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Guide to the Roberts, Ursula, Incoming correspondence, ca. 1910-1960
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British poet, writer and political activist. During the Edwardian period, while in her 20s, wife of a pacifist Socialist clergyman, Roberts first took an active part in the campaign for women's suffrage. Using her pseudonym Susan Miles for most of her writer's career, she published her first inflammatory pamphlet THE CAUSE OF PURITY AND WOMEN'S SUFFRAGE in 1912. By the end of the first World War, the date of the earliest letters in this archive, her interest had expanded to such feminist issues as the admission of women to the clergy. But it was in the 1920s and 1930s while part of the literary circle which revolved around ADELPHI MAGAZINE, launched by Katherine Mansfield's widower and D.H. Lawrence's closest friend J. Middleton Murry, that she became an active participant in the anti-war movement which swept British left-wing intellectual circles, until it became clear to many of her friends that "peace at any price" meant surrender to Nazi and Fascist dictatorship. (quoted from dealer's description)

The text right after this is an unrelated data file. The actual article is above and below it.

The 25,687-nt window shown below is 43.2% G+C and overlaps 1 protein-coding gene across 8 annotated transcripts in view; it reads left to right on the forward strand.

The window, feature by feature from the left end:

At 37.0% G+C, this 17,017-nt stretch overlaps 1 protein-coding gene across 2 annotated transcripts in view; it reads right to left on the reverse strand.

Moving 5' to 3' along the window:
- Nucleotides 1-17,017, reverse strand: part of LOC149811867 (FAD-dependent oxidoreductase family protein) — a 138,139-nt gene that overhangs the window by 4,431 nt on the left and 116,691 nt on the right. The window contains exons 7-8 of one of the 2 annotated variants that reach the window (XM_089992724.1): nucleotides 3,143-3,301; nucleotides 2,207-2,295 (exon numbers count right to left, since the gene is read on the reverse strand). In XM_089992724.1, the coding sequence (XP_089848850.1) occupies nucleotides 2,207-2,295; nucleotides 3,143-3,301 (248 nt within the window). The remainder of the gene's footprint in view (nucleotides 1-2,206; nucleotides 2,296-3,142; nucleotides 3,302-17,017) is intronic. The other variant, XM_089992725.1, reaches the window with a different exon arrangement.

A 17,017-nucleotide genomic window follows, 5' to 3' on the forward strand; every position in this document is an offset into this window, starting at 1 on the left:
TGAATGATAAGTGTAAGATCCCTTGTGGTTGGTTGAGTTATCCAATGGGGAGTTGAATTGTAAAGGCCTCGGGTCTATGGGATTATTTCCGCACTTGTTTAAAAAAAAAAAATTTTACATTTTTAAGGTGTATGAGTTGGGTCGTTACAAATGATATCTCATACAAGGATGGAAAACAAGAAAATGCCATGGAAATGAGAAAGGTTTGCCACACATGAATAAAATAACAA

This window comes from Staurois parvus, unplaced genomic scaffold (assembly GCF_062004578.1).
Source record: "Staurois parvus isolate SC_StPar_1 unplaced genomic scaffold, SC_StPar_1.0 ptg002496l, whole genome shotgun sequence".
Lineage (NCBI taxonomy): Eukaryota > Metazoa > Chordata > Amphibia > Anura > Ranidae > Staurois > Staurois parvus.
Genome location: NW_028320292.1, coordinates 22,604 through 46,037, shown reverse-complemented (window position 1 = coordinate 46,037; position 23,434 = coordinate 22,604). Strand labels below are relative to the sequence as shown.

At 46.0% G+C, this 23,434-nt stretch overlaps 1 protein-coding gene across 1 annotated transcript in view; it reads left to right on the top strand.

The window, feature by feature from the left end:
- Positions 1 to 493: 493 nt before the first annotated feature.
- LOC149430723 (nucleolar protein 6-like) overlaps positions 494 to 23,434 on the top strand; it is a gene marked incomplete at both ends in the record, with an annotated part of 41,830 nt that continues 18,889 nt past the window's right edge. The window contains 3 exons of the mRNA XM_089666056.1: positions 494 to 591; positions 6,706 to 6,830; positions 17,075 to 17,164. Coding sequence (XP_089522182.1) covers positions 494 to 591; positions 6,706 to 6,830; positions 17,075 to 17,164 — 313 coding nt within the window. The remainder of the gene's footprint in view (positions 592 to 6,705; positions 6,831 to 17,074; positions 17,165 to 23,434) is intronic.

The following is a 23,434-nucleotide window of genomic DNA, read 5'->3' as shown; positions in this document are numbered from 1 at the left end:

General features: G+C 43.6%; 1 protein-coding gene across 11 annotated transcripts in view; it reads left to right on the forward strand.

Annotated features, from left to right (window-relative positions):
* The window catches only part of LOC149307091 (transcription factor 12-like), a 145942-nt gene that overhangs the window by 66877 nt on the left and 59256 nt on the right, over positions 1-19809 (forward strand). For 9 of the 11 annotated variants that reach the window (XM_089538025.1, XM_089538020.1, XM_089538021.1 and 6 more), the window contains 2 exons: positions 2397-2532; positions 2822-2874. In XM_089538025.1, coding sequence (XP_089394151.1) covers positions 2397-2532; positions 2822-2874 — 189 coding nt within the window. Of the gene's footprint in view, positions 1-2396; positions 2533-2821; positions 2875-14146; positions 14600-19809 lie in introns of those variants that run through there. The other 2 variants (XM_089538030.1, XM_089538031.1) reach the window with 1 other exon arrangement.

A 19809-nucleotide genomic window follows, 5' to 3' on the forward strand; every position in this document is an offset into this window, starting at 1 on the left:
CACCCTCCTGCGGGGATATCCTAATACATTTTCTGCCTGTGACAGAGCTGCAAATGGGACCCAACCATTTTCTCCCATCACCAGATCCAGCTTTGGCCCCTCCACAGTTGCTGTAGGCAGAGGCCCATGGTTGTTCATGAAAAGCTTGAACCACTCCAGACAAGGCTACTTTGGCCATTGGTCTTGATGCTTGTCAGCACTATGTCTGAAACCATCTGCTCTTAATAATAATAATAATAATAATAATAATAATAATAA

The British writer Ursula (Wyllie) Roberts was born in 1887, the daughter of the "ardent conservative" Lt.-Col. R.J.H. Wyllie. By early adulthood she had rejected many of the beliefs of her upbringing and become an "idealistic agnostic" and pacifist. She married the socialist, pacifist Reverend William Corbett Roberts in 1909 and began her career as a poet, novelist and activist, publishing "The Cause of Purity and Women's Suffrage"-"a tough-minded pamphlet on prostitution which confronts low wages and child abuse"-in 1912. For later publications Ursula Roberts used the pseudonym "Susan Miles." The poems and stories of "Miss Miles" were published in various journals and volumes. Her major books are Dunch (1918), a book of free verse sketches about Crick, "an old-style rural parish" in Northants, Blind Men Crossing a Bridge (1934), Rabboni (1942), a memoir of her late husband in 1955, and the verse novel Lettice Delmer (1958). Roberts was active in peace and women's movements throughout her career, maintaining her pacifist ideals even into the Cold War when many British intellectuals had abandoned theirs. In the 1960s, she became a strong supporter of nuclear disarmament.
.5 linear ft.
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